Panel-free bottle for Hispanic-inspired tea

Glass-look 16-oz PET bottles are wrapped in interpretive-design labels.

Pw 5883 Web Tomandote
When Frank Ruvalcaba, company director of Let's Mongo in Moorpark, CA, launched his natural, ready-to-drink tea line, he needed a plastic bottle that was able to handle hot-fill temperatures of 160°F. "Children will be holding the product," he explains, "so I didn't want any issues with breakage."

After settling for a PET bottle with ribs, Ruvalcaba found Amcor's ( 16-oz long-neck PowerFlex PET bottle with a 38-mm finish and decided it was a better choice for his product. The bottle looks like glass and has a panel-free design, allowing for a smooth label area without any ribbing.

"The issue I had [with the previous bottle] was the fact that when you apply the label, it doesn't stick to the bottle because of the ribbing," says Ruvalcaba.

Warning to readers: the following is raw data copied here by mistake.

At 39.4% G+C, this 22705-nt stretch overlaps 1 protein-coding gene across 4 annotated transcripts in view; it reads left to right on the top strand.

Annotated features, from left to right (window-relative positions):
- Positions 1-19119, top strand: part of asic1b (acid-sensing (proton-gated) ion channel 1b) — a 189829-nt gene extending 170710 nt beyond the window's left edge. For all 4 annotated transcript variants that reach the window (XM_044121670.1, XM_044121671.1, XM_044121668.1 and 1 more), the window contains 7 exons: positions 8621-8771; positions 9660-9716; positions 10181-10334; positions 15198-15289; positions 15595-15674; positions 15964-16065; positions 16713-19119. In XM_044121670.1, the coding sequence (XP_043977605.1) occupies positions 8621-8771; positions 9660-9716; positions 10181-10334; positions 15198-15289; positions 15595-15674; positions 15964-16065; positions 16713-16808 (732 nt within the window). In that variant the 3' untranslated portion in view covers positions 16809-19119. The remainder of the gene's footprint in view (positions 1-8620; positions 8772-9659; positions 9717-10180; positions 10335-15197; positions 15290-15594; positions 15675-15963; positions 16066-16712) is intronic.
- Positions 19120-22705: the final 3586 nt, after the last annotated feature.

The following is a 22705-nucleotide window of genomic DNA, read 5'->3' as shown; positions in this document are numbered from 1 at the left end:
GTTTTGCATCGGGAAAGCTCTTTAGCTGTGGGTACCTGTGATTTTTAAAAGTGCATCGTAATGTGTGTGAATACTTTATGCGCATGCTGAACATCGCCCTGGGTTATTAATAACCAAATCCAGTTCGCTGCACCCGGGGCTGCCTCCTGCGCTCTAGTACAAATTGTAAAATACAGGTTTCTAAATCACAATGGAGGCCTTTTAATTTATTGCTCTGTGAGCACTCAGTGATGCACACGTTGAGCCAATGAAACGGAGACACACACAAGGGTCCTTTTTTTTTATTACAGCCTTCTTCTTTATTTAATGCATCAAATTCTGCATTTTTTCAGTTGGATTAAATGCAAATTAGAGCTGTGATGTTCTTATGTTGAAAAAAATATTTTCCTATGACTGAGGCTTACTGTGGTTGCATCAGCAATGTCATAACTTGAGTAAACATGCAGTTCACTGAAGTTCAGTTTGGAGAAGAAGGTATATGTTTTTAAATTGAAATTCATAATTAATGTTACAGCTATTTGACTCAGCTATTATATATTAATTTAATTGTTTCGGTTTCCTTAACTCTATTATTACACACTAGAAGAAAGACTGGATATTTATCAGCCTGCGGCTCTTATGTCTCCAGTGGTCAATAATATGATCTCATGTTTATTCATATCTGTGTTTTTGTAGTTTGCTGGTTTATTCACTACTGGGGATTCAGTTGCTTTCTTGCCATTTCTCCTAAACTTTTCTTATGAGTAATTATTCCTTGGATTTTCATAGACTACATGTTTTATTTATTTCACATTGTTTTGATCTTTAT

With Amcor's bottle, the absence of sidewall panels makes labeling easier and prevents a rippling effect. The PowerFlex bottle can also withstand hot-fill temperatures of 185°F. It absorbs vacuum via an inverted, cone-shaped diaphragm in the base of the bottle that deflects upward as the liquid cools.

H.A. Rider & Sons ( bottles the Tomandote line, which consists of three flavors: Lemongrass, Mint, and Cinnamon. Ruvalcaba foregoes pictures of mint leaves and cinnamon sticks on the bottles' labels in favor of logos that are open to interpretation. "There's no meaning behind them, other than what you see is what you get," he says. And what you get is a premium tea made from natural products without corn syrup or added colors.
Tomandote is sold in grocery stores, gas stations, and restaurants and has been approved by a California school district for distribution in middle and high schools. Ruvalcaba says response to the product has been overwhelming. "I feel great that my family is drinking it as well," he says. Tomandote retails between $1.99 and $2.69 a bottle.
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